Mauricio Alberto Ortega Ruiz, a professor of Engineering at Universidad del Valle de Mexico’s Coyoacan Campus, received the 2012 Mexico City Engineering Award for his work on the Digital Seismograph project.
The award was presented by the Head of Government of the Federal District, Marcelo Ebrard Casaubon, who said before the engineering guild, that six years ago when he began his tenure as head of the Federal District, he proposed a document which he called the "Master Plan", which focused on solving the different problems facing the city within the next 25 years.
"In these six years of my administration, we repaired the drainage system, increased the amount of drinkable water in Mexico City, built a fiber optic network for uploading images from the existing 15,000 cameras in the city in real time, we continue work to expand the metro, and clinics and hospitals have been built. All thanks to Mexico’s engineers and their efforts, without your support (engineers), this would not have been possible. So this award is for you, without your help, the major objectives projected six years ago would not have been finalized," said the head of the Federal District.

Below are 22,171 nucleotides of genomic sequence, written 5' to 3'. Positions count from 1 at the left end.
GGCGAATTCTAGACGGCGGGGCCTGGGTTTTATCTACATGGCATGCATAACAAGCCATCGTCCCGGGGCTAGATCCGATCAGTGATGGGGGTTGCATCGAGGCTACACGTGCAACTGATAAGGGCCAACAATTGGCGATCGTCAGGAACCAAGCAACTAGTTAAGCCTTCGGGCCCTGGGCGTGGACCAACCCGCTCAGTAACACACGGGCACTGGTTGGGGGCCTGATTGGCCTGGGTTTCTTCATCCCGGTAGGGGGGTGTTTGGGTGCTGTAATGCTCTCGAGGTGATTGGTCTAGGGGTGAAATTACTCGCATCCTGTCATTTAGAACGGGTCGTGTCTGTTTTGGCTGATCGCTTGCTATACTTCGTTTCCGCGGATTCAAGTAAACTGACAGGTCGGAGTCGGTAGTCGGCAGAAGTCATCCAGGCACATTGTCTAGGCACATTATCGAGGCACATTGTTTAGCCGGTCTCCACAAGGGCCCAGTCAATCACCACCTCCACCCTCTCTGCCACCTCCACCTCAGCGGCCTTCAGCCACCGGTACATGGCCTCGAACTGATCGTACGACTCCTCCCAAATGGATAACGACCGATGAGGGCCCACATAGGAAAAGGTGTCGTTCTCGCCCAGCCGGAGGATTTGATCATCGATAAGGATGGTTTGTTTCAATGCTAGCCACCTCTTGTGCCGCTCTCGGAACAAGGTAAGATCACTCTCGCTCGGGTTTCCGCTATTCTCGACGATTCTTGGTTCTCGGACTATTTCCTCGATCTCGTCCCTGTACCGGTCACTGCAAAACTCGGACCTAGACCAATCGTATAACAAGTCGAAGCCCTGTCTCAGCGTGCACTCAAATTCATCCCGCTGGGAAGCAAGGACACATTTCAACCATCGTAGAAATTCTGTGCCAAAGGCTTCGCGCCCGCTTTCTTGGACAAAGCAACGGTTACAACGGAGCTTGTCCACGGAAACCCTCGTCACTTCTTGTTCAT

Engineer Mauricio Alberto Ortega Ruiz won one of the award’s eight categories, the Electrical – Electronics area, and said the award is the result of several years of study and research for a project in digital seismograph, "The project provides better information and analysis about what is happening underground. The goal is to introduce underground sensors, which the seismograph would pick up and can help us anticipate and prepare for the possible softening of soil, cracks or a possible earthquake," said the UVM professor.
This project is already used by builders and geologists who use it to understand soil characteristics before construction. The research was led by Engineer Mauricio Ortega, UNAM researchers and students in electronics and mechatronics who were completing their social service projects at UVM.
"The project studies seismic hazards in Mexico City. They are creating systems to detect cracks in the ground. Researchers at UNAM’s Institute of Engineering are starting to operate it and were interested in the first prototype, the next step is to conduct studies on measurement equipment, instruments, and the electronics to develop a system for the study of soil in Mexico City through which an electrical signal injected into the ground shows us what we need to know."
Mauricio Alberto Ortega confirmed the digital seismograph is already at work in Mexico City, and he hopes that it will soon also be used in all the states of the Mexican Republic.
This article was originally written in Spanish and has been translated into English to be shared on the Laureate International Universities website.